A quick internet search for “big data analytics” will return almost 3 million results linking to articles that discuss potential and present success in many fields and verticals—from astrophysics, to healthcare, to finance, to public policy, to retail. There is a lot of excitement and a sense of urgency among executives to make sure their organizations will be ready to compete: In "Executive Advisory: CEO and Senior Executive Survey, 2011; Detail Report," "data-driven decision making" was the technology contribution regarded by CEOs as delivering the most strategic value to the business.”
Big Data analysis and structured data
So far, Big Data analytics has mostly centred on information stores where there is ample metadata to analyze, like websites with extensive logs of activity, and structured data repositories (databases), where transactions are straight-forward to track and analyze. In situations where metadata is available, the challenge truly is about volume and technique—how to process lots of information quickly enough and analyze it effectively to test assumptions, answer questions quickly, detect changes, and understand patterns.
However, Gartner points out, “Business and technologists are realizing that there is even more potential value in evaluating other types of data, some that currently exist in the enterprise and some new types of data. Many organizations have stored data for years and have never attempted to analyze it or look for patterns, simply because the business appetite for doing so didn't exist. ”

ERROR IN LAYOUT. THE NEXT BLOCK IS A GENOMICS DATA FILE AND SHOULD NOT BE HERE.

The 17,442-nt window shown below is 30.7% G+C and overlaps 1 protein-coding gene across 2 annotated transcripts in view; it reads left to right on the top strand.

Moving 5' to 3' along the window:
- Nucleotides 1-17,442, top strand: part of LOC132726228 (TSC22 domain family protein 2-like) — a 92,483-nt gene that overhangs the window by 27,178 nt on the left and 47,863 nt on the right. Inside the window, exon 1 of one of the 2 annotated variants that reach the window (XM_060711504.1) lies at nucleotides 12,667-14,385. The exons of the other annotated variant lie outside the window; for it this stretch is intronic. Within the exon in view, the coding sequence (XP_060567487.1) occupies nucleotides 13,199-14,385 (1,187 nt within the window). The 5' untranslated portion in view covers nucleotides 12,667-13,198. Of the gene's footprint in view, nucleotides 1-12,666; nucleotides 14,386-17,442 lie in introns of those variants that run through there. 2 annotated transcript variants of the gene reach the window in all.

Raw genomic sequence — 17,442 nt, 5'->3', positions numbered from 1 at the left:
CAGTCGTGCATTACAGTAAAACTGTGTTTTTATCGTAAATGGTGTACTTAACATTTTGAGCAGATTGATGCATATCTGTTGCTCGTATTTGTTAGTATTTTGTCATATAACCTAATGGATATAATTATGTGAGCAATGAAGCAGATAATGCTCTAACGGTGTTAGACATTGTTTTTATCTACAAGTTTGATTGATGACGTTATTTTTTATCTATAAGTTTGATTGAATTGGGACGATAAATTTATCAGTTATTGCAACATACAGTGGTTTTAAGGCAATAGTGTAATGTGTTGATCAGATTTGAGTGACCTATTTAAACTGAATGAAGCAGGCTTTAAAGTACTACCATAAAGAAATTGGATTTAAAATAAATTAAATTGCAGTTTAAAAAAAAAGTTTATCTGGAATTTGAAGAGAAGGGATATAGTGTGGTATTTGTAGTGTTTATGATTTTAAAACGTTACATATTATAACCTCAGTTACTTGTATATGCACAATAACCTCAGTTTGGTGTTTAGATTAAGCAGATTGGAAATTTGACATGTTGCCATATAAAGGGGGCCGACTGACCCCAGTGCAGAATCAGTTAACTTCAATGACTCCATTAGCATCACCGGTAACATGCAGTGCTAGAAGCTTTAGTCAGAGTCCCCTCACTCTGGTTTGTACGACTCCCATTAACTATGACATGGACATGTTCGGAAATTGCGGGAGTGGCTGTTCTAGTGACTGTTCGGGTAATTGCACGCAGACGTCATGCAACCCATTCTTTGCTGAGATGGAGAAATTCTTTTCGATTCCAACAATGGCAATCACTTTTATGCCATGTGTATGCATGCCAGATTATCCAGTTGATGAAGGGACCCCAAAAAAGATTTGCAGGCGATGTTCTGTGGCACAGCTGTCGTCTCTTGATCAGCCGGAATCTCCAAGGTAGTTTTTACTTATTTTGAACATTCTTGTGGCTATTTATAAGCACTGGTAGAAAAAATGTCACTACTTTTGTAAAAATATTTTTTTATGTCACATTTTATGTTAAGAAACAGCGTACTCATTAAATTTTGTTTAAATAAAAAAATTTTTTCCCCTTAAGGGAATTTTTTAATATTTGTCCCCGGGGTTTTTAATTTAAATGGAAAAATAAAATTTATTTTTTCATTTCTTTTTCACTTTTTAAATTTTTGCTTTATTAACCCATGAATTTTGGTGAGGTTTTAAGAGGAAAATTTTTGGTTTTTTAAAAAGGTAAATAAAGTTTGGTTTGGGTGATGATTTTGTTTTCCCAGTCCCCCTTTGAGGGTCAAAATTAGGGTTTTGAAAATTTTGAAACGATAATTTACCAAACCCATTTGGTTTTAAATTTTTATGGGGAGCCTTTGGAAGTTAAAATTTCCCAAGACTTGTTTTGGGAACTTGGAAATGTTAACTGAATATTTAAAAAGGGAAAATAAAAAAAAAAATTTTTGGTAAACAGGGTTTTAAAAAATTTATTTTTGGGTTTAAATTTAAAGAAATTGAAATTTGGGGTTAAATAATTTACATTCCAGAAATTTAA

Examples of this data include spreadsheets, presentations, images, audio files, video files, blueprints, and designs. This data most often resides in unstructured repositories, like file shares.
Unstructured data repositories often don’t have much existing metadata to analyze. There is usually no record of activity, no strict connection to the creators and owners of the data, and no catalogue or index of what all the data contains. Ironically, this is where the most (and biggest) data actually lives: many studies show that more than 80% of organizational data is stored in unstructured repositories.
Big Metadata – instrumenting unstructured data for Big Data analysis